Getting feedback in North Kivu, DRC Getting feedback in North Kivu, DRC Photo credit: Julien Harneis (via flickr)
A framework for strengthening partnering accountability and effectiveness
by Mike Wisheart and Amy Cavender November 1999

World Vision has developed a framework to strengthen the organisation’s accountability and effectiveness when partnering with other organisations or institutions. The approach is built on the understanding that an NGO is accountable to its core constituency (i.e. the communities it serves), its partners in development work (from all sectors of society), its donors, its staff and volunteers, states and public authorities and other actors in the public sphere (such as other NGOs and the media). In addition, NGOs are accountable to themselves – to their goals, values, and mission.

Being accountable means that we have a shared commitment to learning as the path to excellence and to integrity in fulfilling commitments to stakeholders; we measure and report on our performance against agreed principles, policies and practices; regardless of our position in the organisation, we acknowledge we have responsibility to others and accept the responsibility for our actions and their implications.+From World Vision International’s Accountability Framework, which can be found in WVI’s Accountability Report 2010 (http://www.wvi.org/wvi/WVIAR2010.nsf).

Participation and partnerships/relationships are a key focus area for accountability. When partnering with external organisations, it is recognised that, more often than not, attempts by single organisations (or single sectors) to deal with poverty and carry out humanitarian action in this complex world have failed. Collaborative approaches that include all sectors of society are essential. This is particularly important when seeking greater impact, influence, innovation and adaptive capabilities by leveraging complementary competencies, roles and perspectives. While the transaction costs and risks (loss of reputation, co-optation) are significant, World Vision is nevertheless committed to adopting a deliberately collaborative approach.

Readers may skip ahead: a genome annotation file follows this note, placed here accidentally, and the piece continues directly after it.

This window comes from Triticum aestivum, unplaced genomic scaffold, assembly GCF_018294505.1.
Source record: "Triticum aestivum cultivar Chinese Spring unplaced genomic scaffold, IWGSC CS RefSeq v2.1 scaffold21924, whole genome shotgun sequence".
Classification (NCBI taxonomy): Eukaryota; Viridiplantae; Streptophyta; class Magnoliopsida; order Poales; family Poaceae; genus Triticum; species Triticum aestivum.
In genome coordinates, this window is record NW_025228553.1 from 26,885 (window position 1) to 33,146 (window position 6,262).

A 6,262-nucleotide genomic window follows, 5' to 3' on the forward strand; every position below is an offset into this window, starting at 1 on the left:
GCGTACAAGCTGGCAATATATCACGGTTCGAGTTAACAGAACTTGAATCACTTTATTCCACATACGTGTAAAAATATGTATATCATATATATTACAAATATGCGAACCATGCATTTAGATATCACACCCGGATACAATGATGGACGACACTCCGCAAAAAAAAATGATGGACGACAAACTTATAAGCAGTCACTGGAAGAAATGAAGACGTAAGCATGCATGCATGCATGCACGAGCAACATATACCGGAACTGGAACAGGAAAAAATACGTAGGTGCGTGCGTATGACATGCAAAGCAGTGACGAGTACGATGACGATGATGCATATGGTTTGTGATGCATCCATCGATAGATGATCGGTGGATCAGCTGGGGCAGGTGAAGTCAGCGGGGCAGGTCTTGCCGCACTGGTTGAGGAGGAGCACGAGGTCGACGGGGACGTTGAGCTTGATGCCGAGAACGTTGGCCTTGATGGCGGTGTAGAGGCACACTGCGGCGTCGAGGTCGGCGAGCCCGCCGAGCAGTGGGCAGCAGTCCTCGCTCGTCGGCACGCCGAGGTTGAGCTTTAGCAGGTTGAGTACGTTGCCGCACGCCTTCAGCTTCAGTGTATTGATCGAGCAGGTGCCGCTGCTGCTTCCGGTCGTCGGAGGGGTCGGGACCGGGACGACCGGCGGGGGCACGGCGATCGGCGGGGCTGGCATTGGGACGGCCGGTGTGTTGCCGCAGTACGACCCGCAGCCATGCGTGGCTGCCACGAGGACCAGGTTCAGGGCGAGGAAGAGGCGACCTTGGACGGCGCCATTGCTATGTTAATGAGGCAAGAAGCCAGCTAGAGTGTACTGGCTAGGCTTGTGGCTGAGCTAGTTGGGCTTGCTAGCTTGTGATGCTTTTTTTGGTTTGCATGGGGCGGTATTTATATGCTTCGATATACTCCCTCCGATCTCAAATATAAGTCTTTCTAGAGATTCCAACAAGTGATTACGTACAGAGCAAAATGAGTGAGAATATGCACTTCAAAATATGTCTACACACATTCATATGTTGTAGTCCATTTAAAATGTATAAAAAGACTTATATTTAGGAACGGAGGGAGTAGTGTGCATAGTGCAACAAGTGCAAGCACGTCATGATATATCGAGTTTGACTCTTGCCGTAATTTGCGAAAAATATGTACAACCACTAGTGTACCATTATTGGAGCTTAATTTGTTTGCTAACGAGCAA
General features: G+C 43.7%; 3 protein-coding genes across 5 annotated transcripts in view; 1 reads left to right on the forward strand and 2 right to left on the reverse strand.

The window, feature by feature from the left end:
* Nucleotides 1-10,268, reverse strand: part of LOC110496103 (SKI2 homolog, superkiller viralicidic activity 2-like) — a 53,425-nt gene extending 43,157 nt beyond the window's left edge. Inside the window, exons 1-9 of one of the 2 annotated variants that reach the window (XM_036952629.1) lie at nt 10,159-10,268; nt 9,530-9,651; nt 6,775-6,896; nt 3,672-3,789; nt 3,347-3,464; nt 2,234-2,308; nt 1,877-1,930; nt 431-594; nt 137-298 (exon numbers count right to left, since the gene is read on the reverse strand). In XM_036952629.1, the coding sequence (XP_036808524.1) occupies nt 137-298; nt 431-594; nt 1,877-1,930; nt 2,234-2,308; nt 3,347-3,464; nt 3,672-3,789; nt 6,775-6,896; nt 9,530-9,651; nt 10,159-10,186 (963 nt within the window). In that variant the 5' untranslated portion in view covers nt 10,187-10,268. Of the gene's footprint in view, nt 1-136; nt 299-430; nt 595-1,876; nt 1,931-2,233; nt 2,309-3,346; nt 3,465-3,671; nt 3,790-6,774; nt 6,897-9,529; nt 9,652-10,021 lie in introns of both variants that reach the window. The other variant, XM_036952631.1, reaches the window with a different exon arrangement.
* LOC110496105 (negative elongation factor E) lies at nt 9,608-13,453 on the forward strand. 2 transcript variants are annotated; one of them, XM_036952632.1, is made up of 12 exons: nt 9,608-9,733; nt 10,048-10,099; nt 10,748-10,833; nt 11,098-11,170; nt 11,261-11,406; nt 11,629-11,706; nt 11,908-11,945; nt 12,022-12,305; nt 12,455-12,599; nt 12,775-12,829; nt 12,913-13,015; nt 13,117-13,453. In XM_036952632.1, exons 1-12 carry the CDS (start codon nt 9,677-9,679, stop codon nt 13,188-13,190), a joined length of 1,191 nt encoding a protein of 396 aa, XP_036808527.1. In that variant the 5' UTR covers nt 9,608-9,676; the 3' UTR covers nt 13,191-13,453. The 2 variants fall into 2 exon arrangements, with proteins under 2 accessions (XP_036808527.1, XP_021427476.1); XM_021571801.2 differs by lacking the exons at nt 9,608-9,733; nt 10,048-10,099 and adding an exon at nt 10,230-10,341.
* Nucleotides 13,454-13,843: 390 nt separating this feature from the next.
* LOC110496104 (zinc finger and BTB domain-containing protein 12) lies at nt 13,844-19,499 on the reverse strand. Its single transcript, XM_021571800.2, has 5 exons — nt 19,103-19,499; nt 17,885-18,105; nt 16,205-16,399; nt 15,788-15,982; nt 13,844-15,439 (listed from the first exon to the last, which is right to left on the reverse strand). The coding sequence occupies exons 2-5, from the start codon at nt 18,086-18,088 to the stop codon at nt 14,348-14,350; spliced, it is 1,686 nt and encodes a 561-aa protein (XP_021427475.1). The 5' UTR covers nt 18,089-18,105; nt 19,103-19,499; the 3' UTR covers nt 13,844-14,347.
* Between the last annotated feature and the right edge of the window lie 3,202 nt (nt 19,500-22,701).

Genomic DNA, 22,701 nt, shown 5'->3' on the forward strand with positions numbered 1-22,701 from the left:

The Framework

Effectively embedding core principles is critical to driving successful and accountable partnerships. The partnering principles World Vision has adopted, drawn from a review of best practice, are contained in Table 1. They are fundamentally influenced by the Principles of Partnership endorsed by the Global Humanitarian Platform and those emphasised by The Partnering Initiative (TPI).+See http://www.globalhumanitarianplatform.org/pop.html and http://www.ThePartneringInitiative.org.

3249_tab1It is sometimes difficult to translate lofty principles into concrete actions and behaviours. This framework therefore concentrates on embedding the partnering principles by aligning a series of pragmatic guidance statements to each of them (Table 2). The guidance statements are based on promising practice from internal and external sources (particularly from AccountAbility’s Partnership Governance and Accountability (PGA) Framework+See http://www.pgaframework.org/index.asp. and key learning reported by The Partnering Initiative (TPI).

[TABLE 2 – p29]

Complicating factors

In developing this framework, several organisational realities and/or complicating factors had to be taken into account.

Learning rather than compliance